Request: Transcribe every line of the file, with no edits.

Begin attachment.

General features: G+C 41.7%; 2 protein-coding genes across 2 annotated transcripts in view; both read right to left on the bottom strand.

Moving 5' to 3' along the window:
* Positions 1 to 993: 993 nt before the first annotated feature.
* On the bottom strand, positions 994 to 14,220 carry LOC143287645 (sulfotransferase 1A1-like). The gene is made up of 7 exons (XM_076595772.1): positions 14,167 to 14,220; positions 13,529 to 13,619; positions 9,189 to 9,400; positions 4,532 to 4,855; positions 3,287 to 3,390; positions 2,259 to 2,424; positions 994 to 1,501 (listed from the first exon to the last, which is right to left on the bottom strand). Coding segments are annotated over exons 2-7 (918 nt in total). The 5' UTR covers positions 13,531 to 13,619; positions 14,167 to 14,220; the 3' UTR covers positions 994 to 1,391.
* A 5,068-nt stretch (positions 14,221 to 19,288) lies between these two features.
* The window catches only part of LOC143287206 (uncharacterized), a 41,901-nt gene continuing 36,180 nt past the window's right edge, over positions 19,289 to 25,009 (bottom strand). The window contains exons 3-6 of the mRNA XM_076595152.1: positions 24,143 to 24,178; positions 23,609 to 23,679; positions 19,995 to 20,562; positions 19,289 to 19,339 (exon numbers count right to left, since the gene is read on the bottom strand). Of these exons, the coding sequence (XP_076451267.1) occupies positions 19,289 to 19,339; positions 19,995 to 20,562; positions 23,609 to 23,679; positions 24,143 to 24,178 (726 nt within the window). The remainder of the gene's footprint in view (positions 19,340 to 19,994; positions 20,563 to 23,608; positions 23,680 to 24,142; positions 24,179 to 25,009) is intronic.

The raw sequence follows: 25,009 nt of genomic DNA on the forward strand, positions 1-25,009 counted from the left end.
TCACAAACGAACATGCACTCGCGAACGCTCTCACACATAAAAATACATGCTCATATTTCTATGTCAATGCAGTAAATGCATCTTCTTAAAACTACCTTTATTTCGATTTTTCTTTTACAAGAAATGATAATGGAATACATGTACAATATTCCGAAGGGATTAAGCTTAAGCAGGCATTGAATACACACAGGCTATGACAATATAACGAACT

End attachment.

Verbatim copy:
General features: G+C 41.7%; 2 protein-coding genes across 2 annotated transcripts in view; both read right to left on the bottom strand.

Moving 5' to 3' along the window:
* Positions 1 to 993: 993 nt before the first annotated feature.
* On the bottom strand, positions 994 to 14,220 carry LOC143287645 (sulfotransferase 1A1-like). The gene is made up of 7 exons (XM_076595772.1): positions 14,167 to 14,220; positions 13,529 to 13,619; positions 9,189 to 9,400; positions 4,532 to 4,855; positions 3,287 to 3,390; positions 2,259 to 2,424; positions 994 to 1,501 (listed from the first exon to the last, which is right to left on the bottom strand). Coding segments are annotated over exons 2-7 (918 nt in total). The 5' UTR covers positions 13,531 to 13,619; positions 14,167 to 14,220; the 3' UTR covers positions 994 to 1,391.
* A 5,068-nt stretch (positions 14,221 to 19,288) lies between these two features.
* The window catches only part of LOC143287206 (uncharacterized), a 41,901-nt gene continuing 36,180 nt past the window's right edge, over positions 19,289 to 25,009 (bottom strand). The window contains exons 3-6 of the mRNA XM_076595152.1: positions 24,143 to 24,178; positions 23,609 to 23,679; positions 19,995 to 20,562; positions 19,289 to 19,339 (exon numbers count right to left, since the gene is read on the bottom strand). Of these exons, the coding sequence (XP_076451267.1) occupies positions 19,289 to 19,339; positions 19,995 to 20,562; positions 23,609 to 23,679; positions 24,143 to 24,178 (726 nt within the window). The remainder of the gene's footprint in view (positions 19,340 to 19,994; positions 20,563 to 23,608; positions 23,680 to 24,142; positions 24,179 to 25,009) is intronic.

The raw sequence follows: 25,009 nt of genomic DNA on the forward strand, positions 1-25,009 counted from the left end.
TCACAAACGAACATGCACTCGCGAACGCTCTCACACATAAAAATACATGCTCATATTTCTATGTCAATGCAGTAAATGCATCTTCTTAAAACTACCTTTATTTCGATTTTTCTTTTACAAGAAATGATAATGGAATACATGTACAATATTCCGAAGGGATTAAGCTTAAGCAGGCATTGAATACACACAGGCTATGACAATATAACGAACT